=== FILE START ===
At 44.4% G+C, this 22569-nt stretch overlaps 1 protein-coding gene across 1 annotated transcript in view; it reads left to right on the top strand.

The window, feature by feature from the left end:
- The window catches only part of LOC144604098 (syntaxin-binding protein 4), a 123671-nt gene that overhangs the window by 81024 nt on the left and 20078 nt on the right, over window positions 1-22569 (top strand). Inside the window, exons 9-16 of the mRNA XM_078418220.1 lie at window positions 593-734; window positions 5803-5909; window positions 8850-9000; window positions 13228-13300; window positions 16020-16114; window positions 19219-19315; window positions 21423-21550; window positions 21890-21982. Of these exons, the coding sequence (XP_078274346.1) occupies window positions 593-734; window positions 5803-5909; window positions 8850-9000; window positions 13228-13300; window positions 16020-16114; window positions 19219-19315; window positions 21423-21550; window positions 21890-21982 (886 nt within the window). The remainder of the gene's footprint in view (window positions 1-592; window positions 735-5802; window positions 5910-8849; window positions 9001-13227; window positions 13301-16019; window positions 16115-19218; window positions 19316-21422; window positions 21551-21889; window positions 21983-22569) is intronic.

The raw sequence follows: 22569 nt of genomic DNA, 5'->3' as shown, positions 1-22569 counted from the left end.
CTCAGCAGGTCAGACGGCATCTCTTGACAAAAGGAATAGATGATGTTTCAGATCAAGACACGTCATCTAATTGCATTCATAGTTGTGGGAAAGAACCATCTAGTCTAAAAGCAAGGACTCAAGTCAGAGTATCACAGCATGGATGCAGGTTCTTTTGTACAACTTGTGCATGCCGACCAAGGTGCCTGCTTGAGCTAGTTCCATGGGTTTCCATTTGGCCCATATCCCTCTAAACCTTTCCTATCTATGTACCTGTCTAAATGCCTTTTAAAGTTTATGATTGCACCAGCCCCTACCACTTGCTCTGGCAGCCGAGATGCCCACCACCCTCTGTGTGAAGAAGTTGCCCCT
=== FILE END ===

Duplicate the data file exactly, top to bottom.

At 44.4% G+C, this 22569-nt stretch overlaps 1 protein-coding gene across 1 annotated transcript in view; it reads left to right on the top strand.

The window, feature by feature from the left end:
- The window catches only part of LOC144604098 (syntaxin-binding protein 4), a 123671-nt gene that overhangs the window by 81024 nt on the left and 20078 nt on the right, over window positions 1-22569 (top strand). Inside the window, exons 9-16 of the mRNA XM_078418220.1 lie at window positions 593-734; window positions 5803-5909; window positions 8850-9000; window positions 13228-13300; window positions 16020-16114; window positions 19219-19315; window positions 21423-21550; window positions 21890-21982. Of these exons, the coding sequence (XP_078274346.1) occupies window positions 593-734; window positions 5803-5909; window positions 8850-9000; window positions 13228-13300; window positions 16020-16114; window positions 19219-19315; window positions 21423-21550; window positions 21890-21982 (886 nt within the window). The remainder of the gene's footprint in view (window positions 1-592; window positions 735-5802; window positions 5910-8849; window positions 9001-13227; window positions 13301-16019; window positions 16115-19218; window positions 19316-21422; window positions 21551-21889; window positions 21983-22569) is intronic.

The raw sequence follows: 22569 nt of genomic DNA, 5'->3' as shown, positions 1-22569 counted from the left end.
CTCAGCAGGTCAGACGGCATCTCTTGACAAAAGGAATAGATGATGTTTCAGATCAAGACACGTCATCTAATTGCATTCATAGTTGTGGGAAAGAACCATCTAGTCTAAAAGCAAGGACTCAAGTCAGAGTATCACAGCATGGATGCAGGTTCTTTTGTACAACTTGTGCATGCCGACCAAGGTGCCTGCTTGAGCTAGTTCCATGGGTTTCCATTTGGCCCATATCCCTCTAAACCTTTCCTATCTATGTACCTGTCTAAATGCCTTTTAAAGTTTATGATTGCACCAGCCCCTACCACTTGCTCTGGCAGCCGAGATGCCCACCACCCTCTGTGTGAAGAAGTTGCCCCT